Update on the Barclay Report
Victoria Simpson, Head of Charities at Anderson Strathern and ICAS Charities Panel member, reports on the Scottish Government’s response to the Barclay Review recommendations on non-domestic rates relief for charities.
The Scottish Government commissioned the Barclay Review to provide recommendations on reforms to the non-domestic rates system which would “better support business growth and long-term investment and reflect changing marketplaces, whilst still retaining the same level of income to deliver local services upon which businesses rely".
The Review reported back in August 2017 with controversial recommendations on the availability of rates relief for independent schools, universities and Arms’ Length Organisations with charitable status and sports clubs.
Last week, the Scottish Government confirmed plans to introduce a Non-Domestic Rates Bill to parliament when it set out its 2018-19 Programme for Government.
The Review determined that it is was unfair and unequal for independent schools to receive rates relief at 80% when state schools do not qualify, and recommended that independent schools should no longer receive the reliefs.
Derek MacKay, Cabinet Secretary for Finance, the Economy and Fair Work, set out the Scottish Government’s Barclay Review implementation plan in December 2017.
The Scottish Government accepted the recommendation that rates relief will cease from April 2020. Only independent music schools and schools supporting pupils with special needs will continue to receive rates relief.
While the charitable status of independent schools is not threatened by this announcement, the loss of rates relief could impact the extent to which they deliver public benefit through the provision of bursaries, sponsored places, other forms of financial assistance, access programmes and the community use of school facilities outside of school hours.
John Edwards, Director of the Scottish Council of Independent Schools (SCIS) has highlighted that since the Charities and Trustee Investment (Scotland) Act 2005 came into force, £200m has been given by independent schools in means-tested fee assistance to Scottish pupils.
The Review concluded that the core functions of universities, namely education and research and development, should continue to qualify for rates relief.
However, it recommended that the commercial activities of universities, such as the commercial letting of student accommodation outside of term time or the renting out of venues for non-university related conferences and other functions, should not qualify for rates relief.
It also stated that multi-use university owned properties carrying out both commercial and core university purposes should receive apportioned rates relief in order to create a more level playing field with the private sector.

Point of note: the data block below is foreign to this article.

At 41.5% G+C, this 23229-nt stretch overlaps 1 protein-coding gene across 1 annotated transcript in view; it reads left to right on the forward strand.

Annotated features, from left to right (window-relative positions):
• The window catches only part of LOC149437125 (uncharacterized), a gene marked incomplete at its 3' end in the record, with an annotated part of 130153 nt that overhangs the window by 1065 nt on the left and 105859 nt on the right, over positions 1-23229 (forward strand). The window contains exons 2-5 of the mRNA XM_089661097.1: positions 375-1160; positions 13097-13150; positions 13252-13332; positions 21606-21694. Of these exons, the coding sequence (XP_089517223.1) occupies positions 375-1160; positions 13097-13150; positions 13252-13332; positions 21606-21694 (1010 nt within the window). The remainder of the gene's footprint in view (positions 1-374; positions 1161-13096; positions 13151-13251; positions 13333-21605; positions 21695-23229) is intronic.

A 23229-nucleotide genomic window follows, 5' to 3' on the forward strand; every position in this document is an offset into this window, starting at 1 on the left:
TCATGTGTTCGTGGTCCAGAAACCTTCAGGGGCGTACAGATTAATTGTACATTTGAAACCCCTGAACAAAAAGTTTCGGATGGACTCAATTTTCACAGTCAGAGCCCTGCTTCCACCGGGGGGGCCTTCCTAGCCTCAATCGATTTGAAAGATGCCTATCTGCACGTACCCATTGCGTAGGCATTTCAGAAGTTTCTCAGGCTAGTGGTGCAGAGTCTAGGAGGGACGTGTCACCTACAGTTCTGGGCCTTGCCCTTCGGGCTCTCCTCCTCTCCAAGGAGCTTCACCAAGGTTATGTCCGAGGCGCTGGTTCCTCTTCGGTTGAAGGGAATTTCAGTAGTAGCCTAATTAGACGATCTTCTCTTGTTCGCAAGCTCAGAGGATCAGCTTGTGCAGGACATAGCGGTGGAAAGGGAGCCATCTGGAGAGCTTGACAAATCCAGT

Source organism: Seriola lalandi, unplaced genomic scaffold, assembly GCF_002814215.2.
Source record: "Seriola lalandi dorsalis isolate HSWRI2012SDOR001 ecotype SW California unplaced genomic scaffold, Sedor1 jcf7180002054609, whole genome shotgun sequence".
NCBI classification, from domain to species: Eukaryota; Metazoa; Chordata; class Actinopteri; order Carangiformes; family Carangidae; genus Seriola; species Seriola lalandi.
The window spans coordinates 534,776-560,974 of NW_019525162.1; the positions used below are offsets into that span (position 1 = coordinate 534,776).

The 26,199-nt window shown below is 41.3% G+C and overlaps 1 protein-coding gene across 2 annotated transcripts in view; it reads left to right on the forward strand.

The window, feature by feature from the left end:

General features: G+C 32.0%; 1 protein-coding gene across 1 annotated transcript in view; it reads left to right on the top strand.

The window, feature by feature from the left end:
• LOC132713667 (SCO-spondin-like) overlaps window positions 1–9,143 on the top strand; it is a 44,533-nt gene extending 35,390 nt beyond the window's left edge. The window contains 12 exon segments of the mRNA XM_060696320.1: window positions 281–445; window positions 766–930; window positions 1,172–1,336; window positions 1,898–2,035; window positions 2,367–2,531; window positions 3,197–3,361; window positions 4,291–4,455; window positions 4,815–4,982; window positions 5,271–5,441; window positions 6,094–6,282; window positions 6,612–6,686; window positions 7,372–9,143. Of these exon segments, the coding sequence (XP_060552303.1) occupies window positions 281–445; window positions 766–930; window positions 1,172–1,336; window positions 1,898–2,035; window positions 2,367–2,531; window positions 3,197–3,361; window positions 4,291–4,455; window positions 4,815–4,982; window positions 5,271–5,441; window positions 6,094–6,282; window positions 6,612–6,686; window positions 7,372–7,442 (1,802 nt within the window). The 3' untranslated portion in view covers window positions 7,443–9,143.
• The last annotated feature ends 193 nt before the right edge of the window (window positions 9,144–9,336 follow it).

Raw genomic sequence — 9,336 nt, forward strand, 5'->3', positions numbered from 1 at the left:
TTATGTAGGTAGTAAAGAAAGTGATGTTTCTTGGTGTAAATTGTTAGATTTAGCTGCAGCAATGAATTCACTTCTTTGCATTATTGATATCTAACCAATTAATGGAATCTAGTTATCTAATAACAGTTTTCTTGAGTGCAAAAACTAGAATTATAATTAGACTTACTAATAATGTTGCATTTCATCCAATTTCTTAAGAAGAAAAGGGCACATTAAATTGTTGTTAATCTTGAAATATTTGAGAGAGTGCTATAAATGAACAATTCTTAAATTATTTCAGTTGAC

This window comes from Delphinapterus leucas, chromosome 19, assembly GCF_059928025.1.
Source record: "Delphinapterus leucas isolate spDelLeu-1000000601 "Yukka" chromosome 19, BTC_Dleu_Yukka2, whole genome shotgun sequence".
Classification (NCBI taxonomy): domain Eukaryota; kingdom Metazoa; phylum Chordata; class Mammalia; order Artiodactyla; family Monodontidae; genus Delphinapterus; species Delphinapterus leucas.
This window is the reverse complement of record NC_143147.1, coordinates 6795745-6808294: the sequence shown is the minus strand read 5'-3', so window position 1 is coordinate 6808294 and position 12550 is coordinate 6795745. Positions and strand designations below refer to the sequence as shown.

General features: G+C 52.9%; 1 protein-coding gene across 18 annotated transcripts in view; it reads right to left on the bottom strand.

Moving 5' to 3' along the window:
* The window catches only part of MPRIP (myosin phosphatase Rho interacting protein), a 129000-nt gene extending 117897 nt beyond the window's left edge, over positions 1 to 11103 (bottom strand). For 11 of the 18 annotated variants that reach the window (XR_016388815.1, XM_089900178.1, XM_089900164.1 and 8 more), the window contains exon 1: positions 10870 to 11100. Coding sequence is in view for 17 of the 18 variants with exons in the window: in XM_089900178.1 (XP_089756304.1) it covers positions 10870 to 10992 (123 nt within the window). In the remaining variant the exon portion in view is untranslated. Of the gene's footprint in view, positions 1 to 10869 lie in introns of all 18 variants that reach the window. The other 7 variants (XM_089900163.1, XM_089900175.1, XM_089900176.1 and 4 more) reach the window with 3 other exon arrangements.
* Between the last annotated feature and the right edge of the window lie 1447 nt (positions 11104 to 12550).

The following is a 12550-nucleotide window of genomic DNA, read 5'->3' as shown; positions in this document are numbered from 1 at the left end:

The Scottish Government decided not to accept these recommendations and universities will continue to be eligible for rates relief.
This decision was made on the grounds that other charities carry out commercial activities and still qualify for rates relief. The Scottish Government also recognised the practical difficulties of distinguishing commercial from non-commercial use.
Arms’ Length External Organisations (ALEOs)
The Review found that the ALEO is an artificial arrangement to allow local authorities to benefit from rates relief. The result of this is that private gyms and leisure facilities, paying rates, cannot compete fairly.
The Review also highlighted that some local authorities benefited from rates relief more than others through having more ALEOs.
The Scottish Government is not going forward with the recommendation to remove rates relief from ALEOs.
However, the Cabinet Secretary confirmed that where ALEOs are set up in future a local authority’s funding from the Scottish Government will be reduced by the amount of rates relief claimed.
Whether this has an impact on decisions to establish ALEOs in future remains to be seen.
The Review recommended that there should be a further review of the tax position of sporting facilities in Scotland with the objective of ensuring that rates relief is only made available to community sports facilities, rather than to members’ clubs which can hold significant assets.
The proviso to this recommendation is that in future, members’ clubs, meeting the criteria, should be eligible for the Small Business Bonus Scheme.
The Scottish Government has confirmed that it intends to maintain the status quo for sports clubs.
What does the Scottish Government’s Programme for Scotland say about the Non-Domestic Rates Bill?
The Bill will deliver the ambition set out in the Barclay Review to enhance and reform the business rates system in Scotland to better support business growth and long-term investment and reflect changing marketplaces.
Having already introduced the Business Growth Accelerator and Day Nurseries relief recommended by the Review, the Bill will include other measures to support growth including the move to a three-year valuation cycle.
The Bill will introduce measures aimed at improving the administration of the system including to reduce the number of appeals and improve the quality of information available to stakeholders. It will also deliver measures to increase fairness and ensure a level playing field by reforming a number of reliefs and tackling known avoidance measures.